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Three hits out at Ofcom's flip-flop on 4G spectrum

The operator has called Ofcom's change of heart on sub-1GHz spectrum 'irrational', arguing its rivals with a slice of that spectrum will have a 'natural competitive' advantage in 4G services
Written by Ben Woods, Contributor

Three has described Ofcom's change of heart on sub-1GHz spectrum, which removed the operator's guarantee of a place in that spectrum, as "irrational" and "questionable".


Three has criticised Ofcom for its change of heart on how it doles out sought-after sub-1GHz spectrum for 4G services. Image credit: Jon Yeomans

The mobile operator's chief executive David Dyson on Tuesday called on the telecoms regulator to rethink its position on that spectrum, which he said has been accepted across Europe as the most suitable for 4G — the lower-frequency spectrum is, the further the services that use it can travel.

"Ofcom did appear to have a solid position with respect to the natural competitive advantages that low frequency enjoys, but now they appear to have changed their view," Dyson told a Westminster eForum in London. "It remains to be seen whether they will reconvene with a decision that is more consistent with their European peers."

"A conclusion to the contrary would be irrational and questionable, and unnecessarily risks future competition in the UK mobile market," he later added.

Sub-1GHz spectrum

Initially, the telecoms regulator viewed the sub-1GHz spectrum as essential to any operator that wanted a fair chance of delivering 4G services, as this kind of spectrum travels further and penetrates deeper into buildings than higher frequencies can. Ofcom earmarked a section for a 'fourth player' — which would almost certainly be Three — after major operators Everything Everywhere, Vodafone and O2.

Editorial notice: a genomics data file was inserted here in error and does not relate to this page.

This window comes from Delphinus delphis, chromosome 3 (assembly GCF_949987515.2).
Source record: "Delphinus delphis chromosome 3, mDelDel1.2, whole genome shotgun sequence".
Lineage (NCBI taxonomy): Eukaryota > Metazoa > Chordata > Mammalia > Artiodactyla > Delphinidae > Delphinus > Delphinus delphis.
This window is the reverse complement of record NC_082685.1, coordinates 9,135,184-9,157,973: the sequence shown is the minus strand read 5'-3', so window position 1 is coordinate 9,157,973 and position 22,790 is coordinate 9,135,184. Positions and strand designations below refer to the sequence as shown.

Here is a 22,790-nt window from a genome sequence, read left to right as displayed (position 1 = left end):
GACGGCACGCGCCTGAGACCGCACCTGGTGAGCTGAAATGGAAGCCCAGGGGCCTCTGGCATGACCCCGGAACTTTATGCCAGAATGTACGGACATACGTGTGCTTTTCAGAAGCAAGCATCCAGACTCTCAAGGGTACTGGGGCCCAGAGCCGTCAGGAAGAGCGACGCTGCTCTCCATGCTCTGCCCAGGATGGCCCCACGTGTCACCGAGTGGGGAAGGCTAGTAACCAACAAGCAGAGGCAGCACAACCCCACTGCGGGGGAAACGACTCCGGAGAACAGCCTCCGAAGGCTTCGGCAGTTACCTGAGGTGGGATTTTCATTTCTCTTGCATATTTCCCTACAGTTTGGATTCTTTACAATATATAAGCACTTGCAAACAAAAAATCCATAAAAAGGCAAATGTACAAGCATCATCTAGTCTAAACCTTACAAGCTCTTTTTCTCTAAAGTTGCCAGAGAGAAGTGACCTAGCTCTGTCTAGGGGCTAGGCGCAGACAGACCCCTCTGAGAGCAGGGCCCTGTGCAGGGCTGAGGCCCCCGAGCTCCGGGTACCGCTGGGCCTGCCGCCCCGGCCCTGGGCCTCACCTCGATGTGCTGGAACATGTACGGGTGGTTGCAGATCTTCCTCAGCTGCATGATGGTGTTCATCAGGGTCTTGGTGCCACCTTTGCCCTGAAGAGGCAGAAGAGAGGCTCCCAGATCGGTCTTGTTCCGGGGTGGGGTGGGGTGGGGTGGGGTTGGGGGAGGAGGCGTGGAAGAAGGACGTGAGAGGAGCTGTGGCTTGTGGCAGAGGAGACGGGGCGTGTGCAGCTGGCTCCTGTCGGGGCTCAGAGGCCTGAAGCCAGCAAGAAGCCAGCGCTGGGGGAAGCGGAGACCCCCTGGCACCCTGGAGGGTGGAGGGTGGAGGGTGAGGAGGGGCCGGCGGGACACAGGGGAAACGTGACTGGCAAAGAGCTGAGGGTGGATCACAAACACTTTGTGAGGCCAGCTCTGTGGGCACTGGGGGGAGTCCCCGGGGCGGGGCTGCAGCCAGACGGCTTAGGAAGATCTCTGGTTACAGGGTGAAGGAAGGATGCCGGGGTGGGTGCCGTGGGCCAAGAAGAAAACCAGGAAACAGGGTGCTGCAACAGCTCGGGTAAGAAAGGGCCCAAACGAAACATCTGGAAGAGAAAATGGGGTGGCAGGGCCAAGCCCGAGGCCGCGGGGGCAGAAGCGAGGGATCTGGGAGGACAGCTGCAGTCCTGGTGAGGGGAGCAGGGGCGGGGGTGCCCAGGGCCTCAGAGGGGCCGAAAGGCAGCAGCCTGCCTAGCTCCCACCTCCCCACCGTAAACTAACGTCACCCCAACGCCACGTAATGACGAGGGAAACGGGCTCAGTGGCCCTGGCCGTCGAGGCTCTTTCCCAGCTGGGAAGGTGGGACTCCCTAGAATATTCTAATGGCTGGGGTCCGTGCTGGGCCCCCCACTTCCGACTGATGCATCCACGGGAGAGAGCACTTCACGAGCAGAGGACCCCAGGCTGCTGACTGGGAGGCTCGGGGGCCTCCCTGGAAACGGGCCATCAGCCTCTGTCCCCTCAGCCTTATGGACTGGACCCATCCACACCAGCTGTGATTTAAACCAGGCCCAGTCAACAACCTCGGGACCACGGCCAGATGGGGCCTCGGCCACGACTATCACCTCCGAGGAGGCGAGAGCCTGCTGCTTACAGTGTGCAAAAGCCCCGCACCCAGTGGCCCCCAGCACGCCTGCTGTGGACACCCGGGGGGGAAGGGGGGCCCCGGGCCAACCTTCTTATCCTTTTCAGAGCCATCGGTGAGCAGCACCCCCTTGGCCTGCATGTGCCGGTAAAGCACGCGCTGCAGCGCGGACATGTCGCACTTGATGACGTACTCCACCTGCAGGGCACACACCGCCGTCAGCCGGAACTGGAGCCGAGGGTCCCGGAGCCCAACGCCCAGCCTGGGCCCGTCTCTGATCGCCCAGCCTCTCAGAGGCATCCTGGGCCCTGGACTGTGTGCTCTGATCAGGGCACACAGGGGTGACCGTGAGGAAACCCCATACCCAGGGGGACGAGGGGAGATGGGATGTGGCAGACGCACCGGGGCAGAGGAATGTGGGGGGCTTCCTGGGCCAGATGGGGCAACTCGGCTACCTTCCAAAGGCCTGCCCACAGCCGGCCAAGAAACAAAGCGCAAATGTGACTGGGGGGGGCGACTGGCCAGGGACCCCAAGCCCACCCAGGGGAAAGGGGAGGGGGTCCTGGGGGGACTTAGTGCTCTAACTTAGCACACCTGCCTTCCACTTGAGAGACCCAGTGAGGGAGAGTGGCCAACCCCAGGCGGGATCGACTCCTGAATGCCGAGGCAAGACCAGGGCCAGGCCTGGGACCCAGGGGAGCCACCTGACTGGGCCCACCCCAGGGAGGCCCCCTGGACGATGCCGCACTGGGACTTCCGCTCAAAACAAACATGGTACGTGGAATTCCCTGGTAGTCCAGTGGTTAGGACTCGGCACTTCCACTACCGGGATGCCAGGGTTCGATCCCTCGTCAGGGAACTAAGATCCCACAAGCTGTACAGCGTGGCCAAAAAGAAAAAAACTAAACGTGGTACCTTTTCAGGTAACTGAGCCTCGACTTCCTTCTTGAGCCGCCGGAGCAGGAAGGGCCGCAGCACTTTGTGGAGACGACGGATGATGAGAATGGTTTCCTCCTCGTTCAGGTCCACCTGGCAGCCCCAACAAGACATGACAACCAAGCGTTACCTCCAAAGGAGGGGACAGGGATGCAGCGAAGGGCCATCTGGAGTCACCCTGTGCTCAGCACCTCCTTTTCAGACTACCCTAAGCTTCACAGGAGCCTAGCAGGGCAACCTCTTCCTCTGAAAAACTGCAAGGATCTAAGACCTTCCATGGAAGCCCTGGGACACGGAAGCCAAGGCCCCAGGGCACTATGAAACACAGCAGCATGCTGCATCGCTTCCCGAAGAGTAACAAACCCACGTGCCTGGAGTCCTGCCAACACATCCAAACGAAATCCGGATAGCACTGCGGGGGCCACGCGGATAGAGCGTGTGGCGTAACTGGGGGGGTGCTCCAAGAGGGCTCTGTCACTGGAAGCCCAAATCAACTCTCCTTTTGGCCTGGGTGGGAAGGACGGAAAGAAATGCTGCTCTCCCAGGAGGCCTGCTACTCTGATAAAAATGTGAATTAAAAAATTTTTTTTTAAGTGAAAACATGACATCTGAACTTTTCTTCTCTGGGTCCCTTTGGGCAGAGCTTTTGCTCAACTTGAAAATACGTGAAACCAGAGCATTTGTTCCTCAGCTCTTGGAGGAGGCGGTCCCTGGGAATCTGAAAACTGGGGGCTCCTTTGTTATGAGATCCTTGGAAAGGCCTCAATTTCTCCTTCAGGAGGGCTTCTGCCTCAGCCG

However, Ofcom then carried out a technical assessment and had a change of heart about how well other bands are suited to 4G usage. In particular, it said that having a "large quantity" of 1800MHz spectrum, along with a "large number of base stations", could match the use of 800MHz in terms of delivering 4G services.

As the merged operations of T-Mobile UK and Orange UK, Everything Everywhere has a very large amount of 1800MHz spectrum. This was originally set aside for 2G, but Ofcom is now open to it being used, or 'refarmed', for 4G as well.

However, as part of the European Commission's approval of the Everything Everywhere merger, the company has to sell off some of its 1800MHz spectrum. That chunk of spectrum is likely to go into the same auction pot as the 2.6GHz and 800MHz spectrum due to be sold off at the end of this year.

If that happens, Three will lose its guarantee of gaining sub-1GHz spectrum in the auction, as Ofcom reckons the operator will be able to make do with some 1800MHz spectrum instead.

"Prior to 2G spectrum liberalisation, there was a healthy competitive landscape for data, and all players in the market had roughly equal access to 3G spectrum," Dyson said. "Post-liberalisation, the landscape is very different in terms of total spectrum and quality of spectrum held. It is clear to me that a distortion of the competitive landscape has occurred."

"Every other regulator in Europe has recognised [the technological benefits of low-frequency spectrum]. In Austria, Ireland and the Netherlands, low-frequency spectrum was withdrawn and re-auctioned through a proper competitive process. In other European countries, 2G spectrum has been re-allocated to ensure a more even balance across the market. The UK remains undecided," Dyson added.

Refarming plans

The UK's spectrum auction is set to take place later in 2012. Ofcom had previously given a deadline of 17 March for interested parties to lodge concerns about Everything Everywhere's refarming plans, but on Tuesday extended the deadline until 8 May.

It is clear to me that a distortion of the competitive landscape has occurred.
– David Dyson, Three

Three is one of a number of operators opposing Everything Everywhere's plans to use its vast amount of existing 2G spectrum to deliver 4G services. Opponents argue that it is anti-competitive to allow one company to bring a product to market at least a year before any competitor would be able to launch rival services.

Vodafone and O2 also own some 1800MHz spectrum, but not nearly enough as Everything Everywhere does. This means that, while they could probably also get approval to refarm that spectrum for 4G use, they already use all the 1800MHz spectrum they have for providing 2G services.

In March, Vodafone said Ofcom had "taken leave of its senses" in its decision to let Everything Everywhere forge ahead with its 4G rollout before 2013.

Ofcom declined to offer comment on Dyson's speech, as the regulator is still formulating its reply to the consultation responses it received around the updated auction rules.

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